Thanks to the shale revolution, the United States is awash in natural gas. Since 2005, domestic gas production has nearly doubled, and American companies are now sending liquefied natural gas all over the world, including Chile and China. And pretty soon, U.S. liquid natural gas will be on its way to, of all places, Saudi Arabia.
But good luck getting that gas in Yonkers or New Rochelle.
Thanks to Governor Andrew Cuomo’s continuing blockade on new gas pipelines, New York consumers aren’t benefiting from this low-cost, low-carbon fuel. Instead, places such as Westchester County, along with parts of New England, are facing moratoriums on new gas hookups. In addition, earlier this month, with approval from Cuomo, New York legislators passed the Climate and Community Protection Act, which requires 70 percent of the state’s electricity to come from renewables by 2030 and an 85 percent reduction in greenhouse-gas emissions by 2050.
Cuomo has dubbed the CCPA “the most aggressive climate change program in the United States of America, period.” Cuomo’s energy policies may be aggressive, but they are also going to hammer the New York economy and New York consumers. They will also — get this – mean higher carbon dioxide emissions.
Since 2016, the governor’s appointees at the New York Department of Environmental Conservation have repeatedly blocked permits for new pipelines that could increase the flow of gas into New York. The latest pipeline monkeywrenching occurred last month, when the NYDEC refused to provide a permit for the Northeast Supply Enhancement project, a 24-mile pipeline that would deliver about 400 million cubic feet of gas per day from coastal New Jersey through Raritan Bay and Lower New York Bay to the western end of Long Island. It was the second time the state has blocked the project. (Earlier this month, the New Jersey Department of Environmental Protection denied a permit for the same pipeline.)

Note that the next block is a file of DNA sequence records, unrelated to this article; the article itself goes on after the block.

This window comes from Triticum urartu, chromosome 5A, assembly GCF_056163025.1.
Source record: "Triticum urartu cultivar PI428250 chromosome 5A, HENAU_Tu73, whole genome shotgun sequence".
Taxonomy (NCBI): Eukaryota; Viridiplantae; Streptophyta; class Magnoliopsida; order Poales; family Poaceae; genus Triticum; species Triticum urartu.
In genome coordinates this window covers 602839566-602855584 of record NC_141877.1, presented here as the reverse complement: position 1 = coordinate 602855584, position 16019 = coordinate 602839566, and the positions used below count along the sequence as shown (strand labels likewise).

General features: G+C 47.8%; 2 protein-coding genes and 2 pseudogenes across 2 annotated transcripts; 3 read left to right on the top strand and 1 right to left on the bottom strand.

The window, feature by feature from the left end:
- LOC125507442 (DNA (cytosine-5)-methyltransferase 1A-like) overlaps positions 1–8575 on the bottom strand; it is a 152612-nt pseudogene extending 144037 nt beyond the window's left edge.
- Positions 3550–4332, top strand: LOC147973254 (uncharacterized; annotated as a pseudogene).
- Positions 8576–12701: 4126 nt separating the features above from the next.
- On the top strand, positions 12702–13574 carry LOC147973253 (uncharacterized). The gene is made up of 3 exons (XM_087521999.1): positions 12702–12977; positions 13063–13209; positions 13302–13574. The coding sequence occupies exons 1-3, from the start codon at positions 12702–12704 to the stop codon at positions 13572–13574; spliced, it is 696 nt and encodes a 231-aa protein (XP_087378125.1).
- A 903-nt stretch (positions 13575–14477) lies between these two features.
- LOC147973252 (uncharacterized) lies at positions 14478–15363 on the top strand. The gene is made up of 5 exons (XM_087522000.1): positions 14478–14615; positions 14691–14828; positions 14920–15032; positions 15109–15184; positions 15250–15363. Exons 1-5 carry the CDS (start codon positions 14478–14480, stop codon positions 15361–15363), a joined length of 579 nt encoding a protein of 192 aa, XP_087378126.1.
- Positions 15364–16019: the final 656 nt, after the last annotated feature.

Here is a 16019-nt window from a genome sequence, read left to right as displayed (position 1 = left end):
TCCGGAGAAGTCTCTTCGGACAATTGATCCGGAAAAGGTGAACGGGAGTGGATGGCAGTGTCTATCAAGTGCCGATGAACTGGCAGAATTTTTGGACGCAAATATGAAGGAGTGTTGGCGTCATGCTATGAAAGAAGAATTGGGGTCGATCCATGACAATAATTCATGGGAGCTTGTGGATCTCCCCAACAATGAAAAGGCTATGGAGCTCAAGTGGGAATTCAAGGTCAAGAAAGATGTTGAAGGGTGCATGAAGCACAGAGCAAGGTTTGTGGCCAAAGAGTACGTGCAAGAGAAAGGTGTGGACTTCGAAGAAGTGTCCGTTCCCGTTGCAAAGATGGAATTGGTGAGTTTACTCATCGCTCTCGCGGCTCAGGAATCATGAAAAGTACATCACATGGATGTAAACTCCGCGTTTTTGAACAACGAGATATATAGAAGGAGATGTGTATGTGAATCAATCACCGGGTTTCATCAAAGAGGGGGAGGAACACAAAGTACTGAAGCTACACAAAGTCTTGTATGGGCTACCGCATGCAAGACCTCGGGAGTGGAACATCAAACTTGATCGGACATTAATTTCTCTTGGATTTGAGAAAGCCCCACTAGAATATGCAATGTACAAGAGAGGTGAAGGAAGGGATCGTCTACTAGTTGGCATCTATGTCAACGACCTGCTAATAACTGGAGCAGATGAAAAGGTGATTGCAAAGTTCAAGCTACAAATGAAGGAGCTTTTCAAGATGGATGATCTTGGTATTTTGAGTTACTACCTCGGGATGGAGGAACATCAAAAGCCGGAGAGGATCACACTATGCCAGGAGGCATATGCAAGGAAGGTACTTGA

In response to the ongoing blockade of the pipelines, two of New York’s biggest gas utilities, Consolidated Edison and National Grid, have said they will quit providing new gas connections to customers in their service areas in and around New York City. As I show in a new report for the Manhattan Institute, about 800,000 New Yorkers are now living in communities subject to gas-hookup moratoriums. About 300,000 New Englanders are facing the same predicament.
Cuomo’s appointees have claimed that the gas pipelines will cause environmental harm and that the state can replace natural gas with efficiency and renewable energy. But as I show in my report, by locking out natural gas, New York is locking in oil for both heating and electricity production, and therefore increased carbon dioxide emissions and higher costs for consumers. Indeed, shortages of natural gas will hinder the state’s progress in switching buildings away from fuel oil and therefore slow efforts to reduce greenhouse-gas emissions. Switching from heating oil to natural gas cuts carbon dioxide emissions by about 27 percent. Fuel switching has cut heating-oil consumption in the region by about 900,000 barrels per year and carbon dioxide emissions in New York by about 200,000 tons per year.